A popular Nashville area greenway was damaged the night of May 3 when a rare derecho – Spanish for straight – storm wreaked havoc with its widespread, long-lived, high-volume straight-line winds.
With a record number of power outages and hundreds of downed trees and power lines across several counties, the storm slapped several portions of the Stones River Greenway that is a 10.7-mile paved, multi-use trail system that connects Shelby Bottoms Park and greenway to the Percy Priest Dam Trailhead and Dog Park, as well as links to the Lebanon Road YMCA, Heartland Park, Two Rivers Park, Wave Country and Skate Park and the Cumberland River Greenway Pedestrian Bridge along the way.
The portion of the greenway behind Kohl’s took quite a hit and portions of the greenway were still closed as of last Friday, according to Jackie Jones, superintendent of community affairs with the Metro Board of Parks and Recreation.
“Large trees fell on to the greenway boardwalk,” she said. “This caused three sections of the boardwalk to be crushed and dislodge from the concrete piers.”
Jones said just portions of the greenway remain closed.
“From the Kohl’s trailhead, it is approximately 1.75 miles,” she said. “From Percy Priest Dam, it is approximately two miles.”
Approximate times for repair completion are undetermined at this time.
Yet again, another unfortunate act of Mother Nature comes at such a vulnerable time for the community when people so want to get out of the house, exercise in the fresh air and at safe distances.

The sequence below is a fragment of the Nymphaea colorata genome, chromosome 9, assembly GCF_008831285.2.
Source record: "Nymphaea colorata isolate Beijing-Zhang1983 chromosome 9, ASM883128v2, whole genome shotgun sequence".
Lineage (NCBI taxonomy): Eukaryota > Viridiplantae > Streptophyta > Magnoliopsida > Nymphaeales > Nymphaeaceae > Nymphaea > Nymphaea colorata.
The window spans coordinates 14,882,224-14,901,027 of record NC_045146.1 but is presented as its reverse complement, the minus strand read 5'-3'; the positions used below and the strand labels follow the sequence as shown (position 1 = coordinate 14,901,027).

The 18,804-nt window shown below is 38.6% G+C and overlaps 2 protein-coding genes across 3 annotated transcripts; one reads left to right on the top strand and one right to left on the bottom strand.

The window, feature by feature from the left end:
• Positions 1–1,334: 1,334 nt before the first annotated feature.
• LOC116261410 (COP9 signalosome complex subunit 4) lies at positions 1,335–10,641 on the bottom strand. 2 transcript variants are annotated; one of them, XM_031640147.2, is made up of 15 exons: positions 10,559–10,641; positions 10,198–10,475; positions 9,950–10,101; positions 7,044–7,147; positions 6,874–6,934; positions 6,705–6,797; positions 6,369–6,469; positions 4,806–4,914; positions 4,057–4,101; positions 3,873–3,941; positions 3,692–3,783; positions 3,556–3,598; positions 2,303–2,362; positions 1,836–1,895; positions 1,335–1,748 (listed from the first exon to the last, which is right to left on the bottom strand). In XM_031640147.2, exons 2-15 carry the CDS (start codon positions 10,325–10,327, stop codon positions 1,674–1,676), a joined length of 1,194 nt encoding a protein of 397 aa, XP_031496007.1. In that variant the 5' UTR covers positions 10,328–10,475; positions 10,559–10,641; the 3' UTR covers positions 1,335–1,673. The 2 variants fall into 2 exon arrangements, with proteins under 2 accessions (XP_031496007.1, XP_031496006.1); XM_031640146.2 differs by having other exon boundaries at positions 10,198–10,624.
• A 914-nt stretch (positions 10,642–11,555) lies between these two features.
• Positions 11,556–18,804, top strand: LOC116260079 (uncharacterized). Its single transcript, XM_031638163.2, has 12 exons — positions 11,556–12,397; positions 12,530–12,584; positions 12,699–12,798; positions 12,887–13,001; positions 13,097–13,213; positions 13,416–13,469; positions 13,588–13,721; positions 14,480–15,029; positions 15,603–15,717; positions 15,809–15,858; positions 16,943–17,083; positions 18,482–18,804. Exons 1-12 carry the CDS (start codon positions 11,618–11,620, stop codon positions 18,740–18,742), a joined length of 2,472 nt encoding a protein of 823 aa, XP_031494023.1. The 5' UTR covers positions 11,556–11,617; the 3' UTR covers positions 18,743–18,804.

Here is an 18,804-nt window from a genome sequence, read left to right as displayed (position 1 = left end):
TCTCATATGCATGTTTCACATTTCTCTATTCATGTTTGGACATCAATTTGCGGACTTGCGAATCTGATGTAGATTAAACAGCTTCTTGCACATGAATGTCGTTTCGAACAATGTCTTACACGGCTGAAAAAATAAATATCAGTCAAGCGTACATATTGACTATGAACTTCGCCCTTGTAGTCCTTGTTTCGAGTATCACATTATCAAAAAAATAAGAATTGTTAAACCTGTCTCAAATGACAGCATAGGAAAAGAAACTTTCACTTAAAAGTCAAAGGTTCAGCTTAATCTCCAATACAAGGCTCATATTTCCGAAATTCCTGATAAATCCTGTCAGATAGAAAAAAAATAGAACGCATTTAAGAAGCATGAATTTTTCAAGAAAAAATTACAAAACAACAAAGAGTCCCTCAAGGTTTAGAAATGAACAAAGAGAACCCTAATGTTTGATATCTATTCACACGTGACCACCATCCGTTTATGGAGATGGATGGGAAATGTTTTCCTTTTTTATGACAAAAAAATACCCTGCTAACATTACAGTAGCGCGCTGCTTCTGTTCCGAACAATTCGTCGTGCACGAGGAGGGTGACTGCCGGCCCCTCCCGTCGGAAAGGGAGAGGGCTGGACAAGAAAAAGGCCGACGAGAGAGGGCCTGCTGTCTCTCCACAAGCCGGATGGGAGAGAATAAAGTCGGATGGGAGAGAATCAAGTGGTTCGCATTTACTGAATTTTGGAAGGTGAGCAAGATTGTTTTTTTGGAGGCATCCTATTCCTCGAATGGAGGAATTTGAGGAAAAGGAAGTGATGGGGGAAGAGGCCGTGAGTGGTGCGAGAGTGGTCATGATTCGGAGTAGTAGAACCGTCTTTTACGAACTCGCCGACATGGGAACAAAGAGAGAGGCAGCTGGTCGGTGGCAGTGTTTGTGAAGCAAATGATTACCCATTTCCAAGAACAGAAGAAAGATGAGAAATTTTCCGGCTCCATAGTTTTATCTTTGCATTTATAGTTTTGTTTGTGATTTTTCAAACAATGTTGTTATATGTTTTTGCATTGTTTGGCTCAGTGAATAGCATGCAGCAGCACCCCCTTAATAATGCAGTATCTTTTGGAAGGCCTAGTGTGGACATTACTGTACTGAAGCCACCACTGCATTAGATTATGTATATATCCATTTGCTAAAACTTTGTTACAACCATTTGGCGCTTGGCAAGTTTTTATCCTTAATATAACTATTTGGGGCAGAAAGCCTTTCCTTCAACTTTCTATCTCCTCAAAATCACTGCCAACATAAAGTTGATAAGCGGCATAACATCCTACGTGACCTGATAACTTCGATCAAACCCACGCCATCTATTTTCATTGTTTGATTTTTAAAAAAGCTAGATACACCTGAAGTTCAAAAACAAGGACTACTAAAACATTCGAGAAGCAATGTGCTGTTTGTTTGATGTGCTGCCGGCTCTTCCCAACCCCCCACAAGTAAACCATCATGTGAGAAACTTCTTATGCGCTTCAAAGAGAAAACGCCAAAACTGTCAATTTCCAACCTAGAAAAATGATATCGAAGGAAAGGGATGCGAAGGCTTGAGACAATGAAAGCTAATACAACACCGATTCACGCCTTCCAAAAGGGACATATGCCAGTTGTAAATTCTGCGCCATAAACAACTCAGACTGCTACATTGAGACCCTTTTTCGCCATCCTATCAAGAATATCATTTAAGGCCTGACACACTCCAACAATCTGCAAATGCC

“Our hearts go out to all of our neighbors who lost loved ones and experienced damage to their homes and property from the tornado and storms in Nashville this spring and from the COVID 19 pandemic,” said Metro Parks director Monique Odom. “Now, more than ever, we are witnessing that parks and greenways are essential to the mental and physical health and wellbeing of our community. The demand for these resources is higher than ever before, and it’s great to see people seeking out our greenways for outdoor respite, to experience nature, exercise and socialize – at a safe distance, of course.
“While the damage to the Stones River Greenway boardwalk is regrettable, it will be rebuilt. And, with almost 100 miles of greenway trails across Davidson County, now is a great time to explore those trails and public open spaces that you might not have previously visited.”
Metro Parks’ Greenways and Open Space director Cindy Harrison said the greenway system is managed and developed by her division.
“Repairs will be overseen by both this division and the parks maintenance division,” said Harrison.
The Stones River Greenway construction began in the mid 1990s. Plans are underway to expand the trail at Ravenwood Park and Lytle Bend.